BY Stanley Holmes 02:11PM 03/25/2011

Why Dynamo’s Davis gets better with age

Houston midfielder will lead the attack against the Sounders tonight.

Houston Dynamo captain Brad Davis figures to be a key player in tonight's match against the Sounders / Houston Dynamo

When Houston Dynamo midfielder Brad Davis entered Major League Soccer 10 years ago, the Miami and Tampa Bay clubs had just folded.

Davis, captain and talisman for the Dynamo, had been drafted by Tampa Bay and was picked up by the New York/New Jersey Metrostars and then was shipped to the Dallas Burn after one year. Doubts about the league’s viability persisted.

Davis ultimately went to the San Jose Earthquakes and that club morphed into the Houston Dynamo in another MLS franchise shuffle. He is the sole remaining player from that era.

It was a less than audacious start for a precocious young college soccer player with big ambitions. Davis survived those early shaky years to  become a stalwart in this league — and a barometer for how far the MLS has come in just a decade.

Davis, a natural left-footed midfielder, will be leading the Dynamo into Qwest Field tonight against the Seattle Sounders at 7 p.m. with the intention of reversing a 1-0 loss to the Philadelphia Union in its opening match last week.

“It really is awesome to be part of this league for 10 years,” Davis said.  “It’s exciting to see where it has come from and how much it has grown since I’ve been in the league.”

For starters, the MLS now is picking its cities wisely, making sure strong fan support exists, he said. In the past, it seemed more hit and miss.  The quality of play has really ratcheted up, too. Players are stronger, faster and more technical. “The development of the players has gotten much better,” Davis said. “When I was younger, I didn’t have anything to aspire other than going to Europe.  Now, the younger kids have the ability to aspire and dream about playing in this league. It’s definitely moving in the right direction.”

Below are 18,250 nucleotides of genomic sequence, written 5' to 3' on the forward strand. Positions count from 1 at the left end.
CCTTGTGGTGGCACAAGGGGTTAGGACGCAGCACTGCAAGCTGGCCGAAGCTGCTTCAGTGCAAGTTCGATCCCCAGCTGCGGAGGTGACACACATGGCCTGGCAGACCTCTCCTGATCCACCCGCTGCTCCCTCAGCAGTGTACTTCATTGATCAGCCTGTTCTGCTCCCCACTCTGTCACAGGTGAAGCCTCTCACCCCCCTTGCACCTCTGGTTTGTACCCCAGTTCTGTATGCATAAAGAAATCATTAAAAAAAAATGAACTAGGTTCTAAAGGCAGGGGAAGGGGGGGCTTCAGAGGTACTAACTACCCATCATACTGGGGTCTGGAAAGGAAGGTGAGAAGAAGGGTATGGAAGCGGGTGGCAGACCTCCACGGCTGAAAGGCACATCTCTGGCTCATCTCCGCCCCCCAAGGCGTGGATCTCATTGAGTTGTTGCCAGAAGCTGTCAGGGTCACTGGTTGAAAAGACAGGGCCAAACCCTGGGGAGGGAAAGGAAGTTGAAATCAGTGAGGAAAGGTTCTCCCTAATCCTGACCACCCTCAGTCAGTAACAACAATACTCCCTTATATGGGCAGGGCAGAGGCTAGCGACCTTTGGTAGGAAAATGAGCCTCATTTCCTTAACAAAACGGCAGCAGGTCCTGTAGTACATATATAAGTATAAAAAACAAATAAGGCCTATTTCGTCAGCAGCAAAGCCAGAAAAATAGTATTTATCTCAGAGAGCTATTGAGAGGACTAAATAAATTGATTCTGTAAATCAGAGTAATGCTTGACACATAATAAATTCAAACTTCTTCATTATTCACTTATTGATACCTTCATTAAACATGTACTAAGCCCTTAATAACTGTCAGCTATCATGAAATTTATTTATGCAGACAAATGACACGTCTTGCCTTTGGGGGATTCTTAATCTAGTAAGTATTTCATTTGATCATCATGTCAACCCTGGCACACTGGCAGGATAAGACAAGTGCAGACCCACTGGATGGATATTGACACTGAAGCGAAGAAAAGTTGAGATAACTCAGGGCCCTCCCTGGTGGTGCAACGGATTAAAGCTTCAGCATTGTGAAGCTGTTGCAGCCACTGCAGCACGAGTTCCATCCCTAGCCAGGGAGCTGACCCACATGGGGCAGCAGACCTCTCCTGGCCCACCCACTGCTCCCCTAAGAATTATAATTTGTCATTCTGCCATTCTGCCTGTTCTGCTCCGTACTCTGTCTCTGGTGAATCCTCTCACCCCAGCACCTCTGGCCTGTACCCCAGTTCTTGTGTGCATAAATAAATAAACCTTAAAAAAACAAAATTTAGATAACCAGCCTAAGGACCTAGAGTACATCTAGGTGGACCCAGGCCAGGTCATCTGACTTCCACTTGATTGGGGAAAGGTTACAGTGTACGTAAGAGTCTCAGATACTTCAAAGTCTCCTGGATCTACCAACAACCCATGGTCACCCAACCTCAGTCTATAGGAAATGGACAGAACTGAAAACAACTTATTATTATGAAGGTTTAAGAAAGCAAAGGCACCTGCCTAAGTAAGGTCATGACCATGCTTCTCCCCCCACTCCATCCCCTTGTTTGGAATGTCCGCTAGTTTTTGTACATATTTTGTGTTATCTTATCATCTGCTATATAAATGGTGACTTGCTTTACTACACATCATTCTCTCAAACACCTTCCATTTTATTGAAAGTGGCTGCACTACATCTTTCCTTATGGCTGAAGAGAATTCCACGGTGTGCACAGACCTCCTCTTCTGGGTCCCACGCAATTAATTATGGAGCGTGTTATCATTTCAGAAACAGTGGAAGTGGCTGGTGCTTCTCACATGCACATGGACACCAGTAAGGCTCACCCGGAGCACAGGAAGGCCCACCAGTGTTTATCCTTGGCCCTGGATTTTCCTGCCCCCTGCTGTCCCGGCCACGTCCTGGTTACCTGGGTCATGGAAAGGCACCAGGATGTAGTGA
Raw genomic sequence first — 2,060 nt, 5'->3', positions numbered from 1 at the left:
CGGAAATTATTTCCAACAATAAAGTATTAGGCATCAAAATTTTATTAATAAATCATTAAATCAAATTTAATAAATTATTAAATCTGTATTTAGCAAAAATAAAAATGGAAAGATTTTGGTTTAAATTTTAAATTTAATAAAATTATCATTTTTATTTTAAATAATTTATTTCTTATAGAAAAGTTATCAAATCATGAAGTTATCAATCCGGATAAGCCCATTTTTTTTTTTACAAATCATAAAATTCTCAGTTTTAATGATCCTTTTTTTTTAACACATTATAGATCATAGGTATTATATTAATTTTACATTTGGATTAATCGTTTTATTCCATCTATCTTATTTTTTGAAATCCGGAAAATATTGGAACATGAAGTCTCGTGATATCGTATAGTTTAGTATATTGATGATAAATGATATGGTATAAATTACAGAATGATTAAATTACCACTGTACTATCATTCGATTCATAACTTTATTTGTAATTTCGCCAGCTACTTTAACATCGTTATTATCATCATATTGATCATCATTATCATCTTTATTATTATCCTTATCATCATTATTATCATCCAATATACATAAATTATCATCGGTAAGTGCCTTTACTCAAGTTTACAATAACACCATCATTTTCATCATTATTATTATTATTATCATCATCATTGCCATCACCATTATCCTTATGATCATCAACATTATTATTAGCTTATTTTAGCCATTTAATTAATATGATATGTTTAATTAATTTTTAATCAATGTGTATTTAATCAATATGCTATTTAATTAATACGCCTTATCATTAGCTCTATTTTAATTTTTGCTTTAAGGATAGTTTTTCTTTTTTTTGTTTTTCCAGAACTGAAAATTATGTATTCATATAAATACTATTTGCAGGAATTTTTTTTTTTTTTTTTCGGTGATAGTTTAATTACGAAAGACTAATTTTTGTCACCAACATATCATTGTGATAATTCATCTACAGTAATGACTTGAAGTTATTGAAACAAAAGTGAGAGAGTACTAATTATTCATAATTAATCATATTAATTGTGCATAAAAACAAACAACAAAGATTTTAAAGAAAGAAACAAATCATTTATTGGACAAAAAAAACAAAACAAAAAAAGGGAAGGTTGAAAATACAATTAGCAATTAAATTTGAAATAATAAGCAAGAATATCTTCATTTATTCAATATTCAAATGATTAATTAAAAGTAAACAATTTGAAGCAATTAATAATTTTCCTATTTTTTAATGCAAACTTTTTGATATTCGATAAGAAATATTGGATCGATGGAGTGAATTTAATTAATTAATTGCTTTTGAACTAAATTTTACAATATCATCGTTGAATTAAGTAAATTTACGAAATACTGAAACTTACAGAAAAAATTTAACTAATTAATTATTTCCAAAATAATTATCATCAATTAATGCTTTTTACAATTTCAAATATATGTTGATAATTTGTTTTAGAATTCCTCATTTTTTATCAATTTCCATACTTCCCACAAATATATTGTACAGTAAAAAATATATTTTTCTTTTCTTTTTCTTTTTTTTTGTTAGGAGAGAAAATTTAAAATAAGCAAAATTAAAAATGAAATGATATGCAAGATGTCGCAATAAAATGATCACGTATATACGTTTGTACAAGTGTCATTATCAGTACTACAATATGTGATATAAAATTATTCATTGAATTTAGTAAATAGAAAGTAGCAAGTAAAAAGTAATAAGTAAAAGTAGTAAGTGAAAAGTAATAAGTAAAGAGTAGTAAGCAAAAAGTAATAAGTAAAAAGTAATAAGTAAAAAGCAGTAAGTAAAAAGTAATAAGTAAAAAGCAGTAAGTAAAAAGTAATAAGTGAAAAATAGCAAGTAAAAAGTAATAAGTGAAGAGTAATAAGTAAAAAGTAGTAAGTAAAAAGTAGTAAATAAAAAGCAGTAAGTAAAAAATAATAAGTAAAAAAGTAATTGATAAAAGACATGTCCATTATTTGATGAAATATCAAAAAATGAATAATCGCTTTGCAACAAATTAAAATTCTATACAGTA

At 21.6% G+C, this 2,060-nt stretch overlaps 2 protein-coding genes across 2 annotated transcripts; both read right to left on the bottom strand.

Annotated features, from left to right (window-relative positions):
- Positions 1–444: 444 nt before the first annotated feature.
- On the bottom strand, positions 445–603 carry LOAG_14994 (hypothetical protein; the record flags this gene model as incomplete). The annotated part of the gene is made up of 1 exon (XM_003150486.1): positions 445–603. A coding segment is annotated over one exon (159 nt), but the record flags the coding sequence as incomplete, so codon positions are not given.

Back in the day, Davis recalled, MLS teams often practiced at high schools or community colleges. There were no team training facilities. There was no focus on fitness, eating healthy and taking care of your body. And, of course, crowds were sparse.

“We didn’t have the gyms back then,” Davis said. “We were practicing at the community college and squeezed into small locker rooms. Back then, I’d grab a quick bite to eat after practice — usually junk food–and not even think about it. I was just going to play soccer because I loved it.”

Now, Davis, 29, wakes up at certain time, eats a specific healthly breakfast, usually trains before practice, then eats a healthy lunch after practice, works out in the gym and then recovers at home.

Maturity, he says, and the reality that the players are getter better every year prompted him to make some lifestyle changes.

“I wasn’t recovering and my body was breaking down and I was getting injured,” he said. “I had to change the way I ate and trained to stay healthy. I lost some weight and now I’ve never felt better in the last two or three years than I did in my whole career.”

The changes have made a difference on the field. Davis has been one of the Dynamo’s key players. But he has ramped it up in the last few years. He led the Dynamo and finished third in MLS with 12 assists in 2010, in a year where the Dynamo did not make the playoffs. He added five goals and was named team MVP for the second straight year. That followed a nearly identical 2009 All-Star season, where he recorded 12 assists. In the last five years, Davis has produced three double-digit assist seasons.